Hypertension and Pregnancy, Gestational Hypertension, PIH, and Preeclampsia

by Bruce Fagel on Feb. 04, 2013

Accident & Injury Medical Malpractice Accident & Injury  Personal Injury Accident & Injury  Wrongful Death 

Summary: Hypertension during pregnancy is a serious issue that may affect the health of the mother or infant. PIH needs to be monitored and where necessary, treated to prevent preeclampsia from developing.

Gestational hypertension, also known as PIH / pregnancy induced hypertension, involves a condition of high blood pressure during a woman’s pregnancy.  High blood pressure, if left untreated during a pregnancy can lead to preeclampsia, which if not properly treated can result in the placenta not receiving an adequate blood supply, which will reduce the amount of oxygen and food that is required for the infant in the womb. This can result in a baby being born with a low birth weight or dying after birth.

Eclampsia is a condition that may occur if preeclampsia is not properly monitored and treated.  Eclampsia involves high blood pressure and rapid weight gain and results in seizures to the mother during pregnancy. If untreated, eclampsia can lead to separation of the placenta and result in premature birth.

Warning signs for PIH and preeclampsia:
  • High blood pressure
  • Water retention and weight gain
  • Protein in the urine
  • Headaches
  • Abdominal pain
  • Vomiting
  • Shortness of breath
  • Vision problems
  • Swelling of the hands and face
  • Bruising that occurs too easily
Some of these symptoms may be warning signs of other medical conditions, so a pregnant woman who has these symptoms needs to see her doctor for an examination.  The doctor will be able to check the blood pressure, placenta, kidney’s, and perform an ultrasound.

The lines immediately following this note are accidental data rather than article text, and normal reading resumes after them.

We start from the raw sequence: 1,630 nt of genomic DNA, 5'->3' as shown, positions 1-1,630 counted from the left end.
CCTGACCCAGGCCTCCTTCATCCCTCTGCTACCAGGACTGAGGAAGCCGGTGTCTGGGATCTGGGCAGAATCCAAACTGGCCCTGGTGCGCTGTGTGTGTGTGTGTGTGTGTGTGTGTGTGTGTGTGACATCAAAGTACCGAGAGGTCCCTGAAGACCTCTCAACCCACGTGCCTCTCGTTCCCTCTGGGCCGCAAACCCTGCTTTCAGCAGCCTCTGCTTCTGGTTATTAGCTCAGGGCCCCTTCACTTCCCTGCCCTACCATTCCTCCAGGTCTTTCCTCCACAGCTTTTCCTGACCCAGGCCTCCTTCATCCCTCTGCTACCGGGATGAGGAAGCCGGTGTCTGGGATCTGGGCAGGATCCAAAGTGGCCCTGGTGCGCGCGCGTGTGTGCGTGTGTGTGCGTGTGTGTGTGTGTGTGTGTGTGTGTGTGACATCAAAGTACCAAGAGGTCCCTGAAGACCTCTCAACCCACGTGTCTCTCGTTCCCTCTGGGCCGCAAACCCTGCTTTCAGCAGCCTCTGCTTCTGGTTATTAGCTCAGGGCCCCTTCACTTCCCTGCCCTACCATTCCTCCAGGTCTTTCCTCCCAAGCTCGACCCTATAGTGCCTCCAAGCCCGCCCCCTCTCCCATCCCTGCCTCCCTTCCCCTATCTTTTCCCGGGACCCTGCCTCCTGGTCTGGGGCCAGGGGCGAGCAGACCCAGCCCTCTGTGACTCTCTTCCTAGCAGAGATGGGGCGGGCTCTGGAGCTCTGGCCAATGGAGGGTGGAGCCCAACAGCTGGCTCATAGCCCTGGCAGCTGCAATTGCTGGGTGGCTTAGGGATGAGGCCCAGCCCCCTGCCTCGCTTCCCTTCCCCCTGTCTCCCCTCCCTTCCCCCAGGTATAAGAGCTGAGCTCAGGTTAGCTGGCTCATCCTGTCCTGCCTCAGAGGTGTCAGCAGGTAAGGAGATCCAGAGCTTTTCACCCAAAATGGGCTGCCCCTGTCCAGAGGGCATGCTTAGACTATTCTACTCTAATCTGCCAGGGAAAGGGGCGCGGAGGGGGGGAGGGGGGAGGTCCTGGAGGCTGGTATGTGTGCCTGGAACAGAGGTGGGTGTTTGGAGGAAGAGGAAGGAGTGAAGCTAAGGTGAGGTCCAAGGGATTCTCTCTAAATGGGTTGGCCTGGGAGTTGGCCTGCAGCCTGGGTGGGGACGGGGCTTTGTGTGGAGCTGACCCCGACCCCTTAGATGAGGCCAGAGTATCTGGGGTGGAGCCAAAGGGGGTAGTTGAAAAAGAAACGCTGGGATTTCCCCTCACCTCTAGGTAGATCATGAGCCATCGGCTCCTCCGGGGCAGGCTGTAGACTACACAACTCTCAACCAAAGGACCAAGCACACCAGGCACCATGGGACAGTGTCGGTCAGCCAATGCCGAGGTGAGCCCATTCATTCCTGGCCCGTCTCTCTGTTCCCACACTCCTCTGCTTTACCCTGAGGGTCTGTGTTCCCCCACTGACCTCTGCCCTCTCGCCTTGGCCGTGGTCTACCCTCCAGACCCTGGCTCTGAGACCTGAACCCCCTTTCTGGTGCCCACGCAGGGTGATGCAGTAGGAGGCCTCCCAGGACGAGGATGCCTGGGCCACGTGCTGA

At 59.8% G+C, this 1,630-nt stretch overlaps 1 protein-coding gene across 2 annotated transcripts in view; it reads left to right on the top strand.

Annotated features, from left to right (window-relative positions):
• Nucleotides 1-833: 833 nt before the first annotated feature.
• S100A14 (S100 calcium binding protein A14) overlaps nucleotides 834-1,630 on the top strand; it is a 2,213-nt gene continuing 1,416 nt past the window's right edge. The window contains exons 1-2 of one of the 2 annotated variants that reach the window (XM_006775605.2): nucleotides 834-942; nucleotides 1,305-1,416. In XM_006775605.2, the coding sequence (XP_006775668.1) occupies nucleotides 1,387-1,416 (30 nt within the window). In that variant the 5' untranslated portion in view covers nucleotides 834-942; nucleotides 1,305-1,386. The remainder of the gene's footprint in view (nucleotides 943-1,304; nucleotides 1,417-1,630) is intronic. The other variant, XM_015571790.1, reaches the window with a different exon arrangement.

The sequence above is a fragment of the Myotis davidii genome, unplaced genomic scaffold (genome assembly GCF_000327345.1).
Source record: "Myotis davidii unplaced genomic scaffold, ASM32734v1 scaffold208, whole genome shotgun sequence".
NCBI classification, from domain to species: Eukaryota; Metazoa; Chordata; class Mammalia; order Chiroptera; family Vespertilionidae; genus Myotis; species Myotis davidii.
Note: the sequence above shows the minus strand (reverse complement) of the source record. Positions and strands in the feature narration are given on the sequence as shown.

One of the dangerous risks of gestational hypertension / PIH, preeclampsia, and eclampsia is premature birth.  A normal vaginal delivery may be too stressful for a baby with low birth weight.  This puts the infant in jeopardy of being stillborn or ending up with serious permanent medical problems.  The baby’s brain, kidney’s, and liver can all be damaged from the PIH restricting the blood flow during the fetus stage. 

PIH treatment a doctor may prescribe:
  • Drink 6 to 8 glasses of water a day
  • Use little or no salt in meals
  • Avoid fried foods, fatty foods, and junk foods
  • No alcohol or caffeine
  • Regular exercise
  • Get plenty of sleep
  • Take doctor prescribed medication and supplements
  • Elevate the feet a few times a day
  • Schedule periodic checkups with the doctor to have the PIH checked and monitor the condition of the infant
It is imperative that preeclampsia, or PIH be detected and treated early before serious damage can be caused to the infant or the mother.  If this condition is treated early, the mother should be able to deliver a healthy baby.  If the doctor does not discover or treat gestational hypertension, preeclampsia, or eclampsia and this results in a serious injury to the baby or mother, the family may have a case for medical malpractice against the doctor. 

If your baby was injured because a doctor failed to properly treat your hypertension during pregnancy, you should contact an experienced birth injury attorney such as Dr. Bruce G. Fagel, who is both a leading medical malpractice attorney and a licensed medical doctor.

Visit us on Facebook and Twitter:
Facebook: https://www.facebook.com/birthinjury
Twitter: https://twitter.com/fagellaw

Legal Articles Additional Disclaimer

Lawyer.com is not a law firm and does not offer legal advice. Content posted on Lawyer.com is the sole responsibility of the person from whom such content originated and is not reviewed or commented on by Lawyer.com. The application of law to any set of facts is a highly specialized skill, practiced by lawyers and often dependent on jurisdiction. Content on the site of a legal nature may or may not be accurate for a particular state or jurisdiction and may largely depend on specific circumstances surrounding individual cases, which may or may not be consistent with your circumstances or may no longer be up-to-date to the extent that laws have changed since posting. Legal articles therefore are for review as general research and for use in helping to gauge a lawyer's expertise on a matter. If you are seeking specific legal advice, Lawyer.com recommends that you contact a lawyer to review your specific issues. See Lawyer.com's full Terms of Use for more information.